Save American Workers Act
Bill Number: HR-30
Passed House, Failed in Senate
The bill will not become law.
A bill to amend the Internal Revenue Code of 1986 to repeal the 30-hour threshold for classification as a full-time employee for purposes of the employer mandate in the Patient Protection and Affordable Care Act and replace it with 40 hours
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Bill Text (Reading difficulty: Easy)
What this bill does
This bill would change the requirement for companies with more than 50 employees to provide health insurance to their workers.
Without this bill, companies are required to provide insurance for all employees working more than 30 hours a week. With this bill that would change to employees who work more than 40 hours a week.
This bill also changes the way penalties are calculated for companies who do not provide insurance. It would reduce the penalties on those companies.
Who would the winners and losers be?
The Congressional Budget Office (CBO) has estimated that a million workers would have their work week cut to fewer than 40 hours - meaning they would lose employer-provided health insurance.
Most of these employees would then purchase insurance on an exchange or be eligible for Medicaid or CHIP (for their children). In most of these cases, the cost of their health insurance would be subsidized by the federal government - costing taxpayers as much as $50 billion over the next decade.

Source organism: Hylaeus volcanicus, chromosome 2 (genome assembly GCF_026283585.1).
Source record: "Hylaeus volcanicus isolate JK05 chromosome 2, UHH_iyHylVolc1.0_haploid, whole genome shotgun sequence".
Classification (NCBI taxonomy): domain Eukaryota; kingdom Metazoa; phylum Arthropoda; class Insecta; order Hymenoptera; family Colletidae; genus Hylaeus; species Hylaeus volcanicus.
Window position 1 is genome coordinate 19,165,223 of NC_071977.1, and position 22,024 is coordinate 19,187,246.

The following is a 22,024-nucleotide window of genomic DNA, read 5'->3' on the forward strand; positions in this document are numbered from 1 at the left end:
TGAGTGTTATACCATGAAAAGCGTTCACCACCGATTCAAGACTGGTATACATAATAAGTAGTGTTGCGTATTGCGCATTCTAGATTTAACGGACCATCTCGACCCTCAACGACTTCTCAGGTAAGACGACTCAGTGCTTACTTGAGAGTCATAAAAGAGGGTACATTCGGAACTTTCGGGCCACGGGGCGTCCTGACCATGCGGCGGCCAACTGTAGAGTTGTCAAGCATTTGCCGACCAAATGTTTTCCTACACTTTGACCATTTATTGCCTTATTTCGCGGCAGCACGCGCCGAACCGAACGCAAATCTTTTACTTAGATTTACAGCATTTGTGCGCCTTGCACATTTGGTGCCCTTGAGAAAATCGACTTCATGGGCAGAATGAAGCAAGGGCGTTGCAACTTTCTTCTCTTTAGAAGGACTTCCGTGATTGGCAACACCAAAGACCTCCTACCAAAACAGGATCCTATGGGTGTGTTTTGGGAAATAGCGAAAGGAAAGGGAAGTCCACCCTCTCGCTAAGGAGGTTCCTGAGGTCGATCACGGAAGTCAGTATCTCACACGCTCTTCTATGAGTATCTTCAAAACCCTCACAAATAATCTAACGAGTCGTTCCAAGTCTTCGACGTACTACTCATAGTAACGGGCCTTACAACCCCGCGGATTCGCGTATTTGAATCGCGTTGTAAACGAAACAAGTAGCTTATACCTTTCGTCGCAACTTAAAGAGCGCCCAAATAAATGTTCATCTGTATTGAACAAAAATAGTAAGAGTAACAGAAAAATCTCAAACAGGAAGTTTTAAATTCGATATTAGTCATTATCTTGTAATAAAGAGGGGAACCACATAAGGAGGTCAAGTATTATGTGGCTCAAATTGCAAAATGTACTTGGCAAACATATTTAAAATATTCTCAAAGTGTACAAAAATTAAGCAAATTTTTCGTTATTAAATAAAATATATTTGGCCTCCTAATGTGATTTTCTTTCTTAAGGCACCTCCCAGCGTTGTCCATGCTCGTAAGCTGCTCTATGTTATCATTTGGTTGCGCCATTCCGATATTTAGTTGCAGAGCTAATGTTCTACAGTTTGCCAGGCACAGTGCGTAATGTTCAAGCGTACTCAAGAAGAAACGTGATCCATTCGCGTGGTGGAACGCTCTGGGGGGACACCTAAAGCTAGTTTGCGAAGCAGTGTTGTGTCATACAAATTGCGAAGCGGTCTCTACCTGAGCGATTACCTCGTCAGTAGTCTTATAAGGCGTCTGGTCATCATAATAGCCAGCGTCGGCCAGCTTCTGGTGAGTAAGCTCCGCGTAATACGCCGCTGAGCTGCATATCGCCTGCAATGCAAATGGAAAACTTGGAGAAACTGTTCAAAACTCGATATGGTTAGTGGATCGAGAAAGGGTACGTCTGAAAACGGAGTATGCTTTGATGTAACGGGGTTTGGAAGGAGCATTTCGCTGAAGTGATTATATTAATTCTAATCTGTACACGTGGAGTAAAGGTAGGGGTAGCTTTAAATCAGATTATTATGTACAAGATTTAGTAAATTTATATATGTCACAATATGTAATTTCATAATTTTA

Some employees - those who currently are forced to work fewer than 30 hours a week - might benefit by receiving more hours. Their employer, however, still would not be required to offer them health insurance.
Companies who employ more than 50 people would be the biggest beneficiary if this bill becomes law. They would be required to provide health insurance to fewer employees. In addition, penalties for not offering required insurance would be reduced.
How do organizations feel about this?
Organizations that support this bill include...
Organizations opposing this bill include the American Federation of Teachers.
What happened with this bill
This bill passed the House of Representatives, but was not acted on by the Senate. It expired when the 114th Congress ended in Jan. 2017.